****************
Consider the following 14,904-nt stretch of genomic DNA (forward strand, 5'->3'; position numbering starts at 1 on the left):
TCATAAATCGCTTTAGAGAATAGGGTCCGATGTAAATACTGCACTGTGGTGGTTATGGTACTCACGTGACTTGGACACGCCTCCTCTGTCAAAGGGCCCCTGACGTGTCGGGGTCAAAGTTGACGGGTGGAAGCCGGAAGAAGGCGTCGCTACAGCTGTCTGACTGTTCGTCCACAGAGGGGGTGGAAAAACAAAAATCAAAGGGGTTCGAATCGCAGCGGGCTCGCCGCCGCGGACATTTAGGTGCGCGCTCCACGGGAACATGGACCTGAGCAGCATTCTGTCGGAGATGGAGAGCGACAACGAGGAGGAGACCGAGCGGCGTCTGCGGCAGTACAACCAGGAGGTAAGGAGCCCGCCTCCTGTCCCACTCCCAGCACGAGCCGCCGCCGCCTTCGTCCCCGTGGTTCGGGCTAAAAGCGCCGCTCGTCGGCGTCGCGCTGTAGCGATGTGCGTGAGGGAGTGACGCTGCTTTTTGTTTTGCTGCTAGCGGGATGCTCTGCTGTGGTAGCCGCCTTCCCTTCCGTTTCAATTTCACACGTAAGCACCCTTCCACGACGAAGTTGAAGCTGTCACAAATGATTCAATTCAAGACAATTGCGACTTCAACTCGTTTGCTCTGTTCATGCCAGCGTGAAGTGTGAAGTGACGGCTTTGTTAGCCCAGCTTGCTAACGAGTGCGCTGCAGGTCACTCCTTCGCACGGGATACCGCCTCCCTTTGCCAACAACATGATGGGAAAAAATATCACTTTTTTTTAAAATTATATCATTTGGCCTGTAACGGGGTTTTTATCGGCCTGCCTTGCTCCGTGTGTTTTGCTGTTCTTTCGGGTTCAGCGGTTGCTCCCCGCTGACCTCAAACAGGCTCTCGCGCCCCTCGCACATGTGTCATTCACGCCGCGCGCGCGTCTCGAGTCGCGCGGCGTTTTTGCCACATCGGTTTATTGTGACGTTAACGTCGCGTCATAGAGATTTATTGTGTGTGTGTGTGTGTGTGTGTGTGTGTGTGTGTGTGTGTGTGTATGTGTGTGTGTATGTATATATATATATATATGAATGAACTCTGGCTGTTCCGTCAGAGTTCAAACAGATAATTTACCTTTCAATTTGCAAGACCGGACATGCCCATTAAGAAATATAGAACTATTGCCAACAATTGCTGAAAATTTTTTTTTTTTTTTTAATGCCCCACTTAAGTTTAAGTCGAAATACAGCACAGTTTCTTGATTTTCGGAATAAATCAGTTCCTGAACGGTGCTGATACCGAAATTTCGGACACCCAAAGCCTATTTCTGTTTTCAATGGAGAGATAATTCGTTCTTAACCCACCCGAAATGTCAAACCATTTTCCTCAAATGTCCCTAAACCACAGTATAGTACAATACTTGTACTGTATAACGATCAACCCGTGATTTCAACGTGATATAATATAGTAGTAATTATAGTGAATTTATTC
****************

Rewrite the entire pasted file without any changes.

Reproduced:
Consider the following 14,904-nt stretch of genomic DNA (forward strand, 5'->3'; position numbering starts at 1 on the left):
TCATAAATCGCTTTAGAGAATAGGGTCCGATGTAAATACTGCACTGTGGTGGTTATGGTACTCACGTGACTTGGACACGCCTCCTCTGTCAAAGGGCCCCTGACGTGTCGGGGTCAAAGTTGACGGGTGGAAGCCGGAAGAAGGCGTCGCTACAGCTGTCTGACTGTTCGTCCACAGAGGGGGTGGAAAAACAAAAATCAAAGGGGTTCGAATCGCAGCGGGCTCGCCGCCGCGGACATTTAGGTGCGCGCTCCACGGGAACATGGACCTGAGCAGCATTCTGTCGGAGATGGAGAGCGACAACGAGGAGGAGACCGAGCGGCGTCTGCGGCAGTACAACCAGGAGGTAAGGAGCCCGCCTCCTGTCCCACTCCCAGCACGAGCCGCCGCCGCCTTCGTCCCCGTGGTTCGGGCTAAAAGCGCCGCTCGTCGGCGTCGCGCTGTAGCGATGTGCGTGAGGGAGTGACGCTGCTTTTTGTTTTGCTGCTAGCGGGATGCTCTGCTGTGGTAGCCGCCTTCCCTTCCGTTTCAATTTCACACGTAAGCACCCTTCCACGACGAAGTTGAAGCTGTCACAAATGATTCAATTCAAGACAATTGCGACTTCAACTCGTTTGCTCTGTTCATGCCAGCGTGAAGTGTGAAGTGACGGCTTTGTTAGCCCAGCTTGCTAACGAGTGCGCTGCAGGTCACTCCTTCGCACGGGATACCGCCTCCCTTTGCCAACAACATGATGGGAAAAAATATCACTTTTTTTTAAAATTATATCATTTGGCCTGTAACGGGGTTTTTATCGGCCTGCCTTGCTCCGTGTGTTTTGCTGTTCTTTCGGGTTCAGCGGTTGCTCCCCGCTGACCTCAAACAGGCTCTCGCGCCCCTCGCACATGTGTCATTCACGCCGCGCGCGCGTCTCGAGTCGCGCGGCGTTTTTGCCACATCGGTTTATTGTGACGTTAACGTCGCGTCATAGAGATTTATTGTGTGTGTGTGTGTGTGTGTGTGTGTGTGTGTGTGTGTGTGTGTATGTGTGTGTGTATGTATATATATATATATATGAATGAACTCTGGCTGTTCCGTCAGAGTTCAAACAGATAATTTACCTTTCAATTTGCAAGACCGGACATGCCCATTAAGAAATATAGAACTATTGCCAACAATTGCTGAAAATTTTTTTTTTTTTTTTAATGCCCCACTTAAGTTTAAGTCGAAATACAGCACAGTTTCTTGATTTTCGGAATAAATCAGTTCCTGAACGGTGCTGATACCGAAATTTCGGACACCCAAAGCCTATTTCTGTTTTCAATGGAGAGATAATTCGTTCTTAACCCACCCGAAATGTCAAACCATTTTCCTCAAATGTCCCTAAACCACAGTATAGTACAATACTTGTACTGTATAACGATCAACCCGTGATTTCAACGTGATATAATATAGTAGTAATTATAGTGAATTTATTC